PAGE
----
Saturday, January 9, 2010

Chan's Decision That Makes You Go "Hmmm"... and Others That Make Me See Red

So who woulda thunk there’d be one more twist left in that big dance we all watched last summer known as the coaches’ shuffle?

But yes, sure enough, it appears Patrick Chan and his coach Don Laws have parted ways as the clock ticks both towards Vancouver AND London (where Canadian Nationals begin next week). I say “appears” because it hardly came down like the traditional I-felt-like-I-had-to-make-a-big-change switcheroo…

The basic announcement can be found
here, but the more interesting side can be found over at You can’t miss it; it’s the article bearing the headline Laws Ran, Not Walked, Away From Coaching Chan. In short, here’s what we’ve got:

+ Chan giving a wish-nothing-but-the-best statement with regards to Laws’ accepting a permanent position in Florida, rather than an actual announcement that they’ve split.
+ Laws having to write Skate Canada to inform them he’s no longer coaching Chan.
+ Prior to this, we’re now told (by Laws) that Chan headed to Colorado Springs recently for his training, for reasons that included “altitude training”—though as Laws was quick to point out, Vancouver is at sea level.
+ And wouldn’t you know, all this shuffling started right after Chan’s disappointing 6th place finish at Skate Canada.

It’s not like what Kwan did four months before 2002’s Winter Games, when she parted ways with Frank Carroll and went coach-less into Salt Lake City. Chan has choreographer Lori Nichol and coach Christy Krall (who won the Pieter Kollen Sport Science Coaching award in 2008), and he’s worked with both for a while.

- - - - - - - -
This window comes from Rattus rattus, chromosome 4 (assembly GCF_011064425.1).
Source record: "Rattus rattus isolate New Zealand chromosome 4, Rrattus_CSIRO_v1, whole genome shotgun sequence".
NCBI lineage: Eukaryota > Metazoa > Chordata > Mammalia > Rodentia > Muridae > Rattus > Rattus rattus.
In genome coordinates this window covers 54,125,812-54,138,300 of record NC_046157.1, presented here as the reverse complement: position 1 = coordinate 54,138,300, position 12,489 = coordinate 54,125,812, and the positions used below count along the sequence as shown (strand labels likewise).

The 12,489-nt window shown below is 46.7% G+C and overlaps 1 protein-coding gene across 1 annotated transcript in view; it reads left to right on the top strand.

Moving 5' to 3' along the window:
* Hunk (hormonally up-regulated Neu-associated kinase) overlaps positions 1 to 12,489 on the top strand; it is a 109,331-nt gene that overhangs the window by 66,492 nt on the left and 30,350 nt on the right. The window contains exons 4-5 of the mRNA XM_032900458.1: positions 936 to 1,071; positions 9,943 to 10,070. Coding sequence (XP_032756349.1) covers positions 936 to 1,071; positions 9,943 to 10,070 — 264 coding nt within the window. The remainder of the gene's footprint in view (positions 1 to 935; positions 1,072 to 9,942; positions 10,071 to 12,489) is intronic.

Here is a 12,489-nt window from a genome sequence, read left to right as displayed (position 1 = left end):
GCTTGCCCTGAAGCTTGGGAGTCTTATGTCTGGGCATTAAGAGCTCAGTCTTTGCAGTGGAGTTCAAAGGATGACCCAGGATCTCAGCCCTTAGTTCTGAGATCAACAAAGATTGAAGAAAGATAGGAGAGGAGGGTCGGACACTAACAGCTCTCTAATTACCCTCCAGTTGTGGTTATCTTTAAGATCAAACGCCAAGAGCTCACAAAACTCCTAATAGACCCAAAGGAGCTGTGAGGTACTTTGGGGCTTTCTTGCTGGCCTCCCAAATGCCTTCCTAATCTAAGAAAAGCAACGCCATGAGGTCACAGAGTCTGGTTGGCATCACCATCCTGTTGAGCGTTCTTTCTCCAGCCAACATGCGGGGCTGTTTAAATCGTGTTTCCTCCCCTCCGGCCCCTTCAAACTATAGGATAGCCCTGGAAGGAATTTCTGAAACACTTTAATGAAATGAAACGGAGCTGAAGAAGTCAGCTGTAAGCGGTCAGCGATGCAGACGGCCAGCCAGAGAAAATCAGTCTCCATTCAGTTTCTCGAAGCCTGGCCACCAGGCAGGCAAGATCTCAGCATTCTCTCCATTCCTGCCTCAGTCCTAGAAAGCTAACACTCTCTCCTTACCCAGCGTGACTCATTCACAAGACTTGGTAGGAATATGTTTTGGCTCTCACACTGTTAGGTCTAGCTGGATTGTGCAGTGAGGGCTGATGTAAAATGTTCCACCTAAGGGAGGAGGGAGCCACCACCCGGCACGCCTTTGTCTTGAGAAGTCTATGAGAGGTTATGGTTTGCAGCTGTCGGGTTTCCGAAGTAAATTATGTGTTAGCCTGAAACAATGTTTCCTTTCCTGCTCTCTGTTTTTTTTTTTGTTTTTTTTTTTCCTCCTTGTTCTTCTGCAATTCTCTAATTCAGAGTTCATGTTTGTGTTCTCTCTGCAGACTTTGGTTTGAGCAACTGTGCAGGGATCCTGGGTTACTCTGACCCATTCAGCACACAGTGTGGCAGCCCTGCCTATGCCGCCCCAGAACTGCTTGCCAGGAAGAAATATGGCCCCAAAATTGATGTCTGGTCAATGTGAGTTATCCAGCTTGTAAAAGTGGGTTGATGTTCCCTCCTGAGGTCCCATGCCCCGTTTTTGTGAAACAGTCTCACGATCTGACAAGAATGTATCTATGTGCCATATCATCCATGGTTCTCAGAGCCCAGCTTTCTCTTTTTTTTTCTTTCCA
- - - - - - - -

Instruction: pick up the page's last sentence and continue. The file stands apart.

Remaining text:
Still, isn’t it all just one of those Things That Make You Go Hmmmmm…?

And one more thing…(this is my last chance to gripe about this before Nationals, so hang on to something as I grab my soapbox)

From maternity leaves to chronic injuries to just plain not-gonna-do-its, this Olympic season has had more than it’s fair share of, shall we say, competitive procrastinators. And frankly, that’s not fair at all.

I know, I know… they’ve all paid their dues in seasons past; we’re talking former and/or current world champions, Olympic medalists who don’t deserve their various adversities any more than other athletes. Can’t we cut them some slack—a “bye” for Euros here (as will likely be granted Delobel/Schoenfelder), a super-generous PCS score there…? After all, if they want to “save their best” for the Olympics, what’s the harm in that?

No harm, I suppose—if it were 1972, when the season didn’t have early and late competitive circuits… and the majority of competitors hadn’t spent their fall globetrotting their way through Grand Prix events. But most don’t have the luxury of staying home for fear of aggravating an injury, or of catching the flu on a long plane ride. They can’t “save their best” for the Olympics because many of them knew there was no guarantee they’d BE at the Olympics. So instead, they competed for all the old-school reasons: face time with the judges… thrill of victory, agony of defeat… the possibility of a paycheck… (OK, so that last one isn’t really old-school as far as ISU events go.)

Put it this way: the only “comeback” I’m happy to support this time around is that of Shen/Zhao, and I think that’s due at least in part to the fact that they’ve actually been competing. Ironically, with Zhao’s ruptured Achilles tendon from 2005, this was the team that bypassed the entire season and just barely returned to training in time for the 2006 Games…

So maybe, deep down, all the competitive procrastinators have been aching to compete with the others all season. Or not. My biggest question is this: of all the competitors Cinquanta could grumble to about pulling out of an event (or never getting assigned in the first place), why did he have to pick Yu-Na Kim-- one of the hardest-working players in the whole ISU game?

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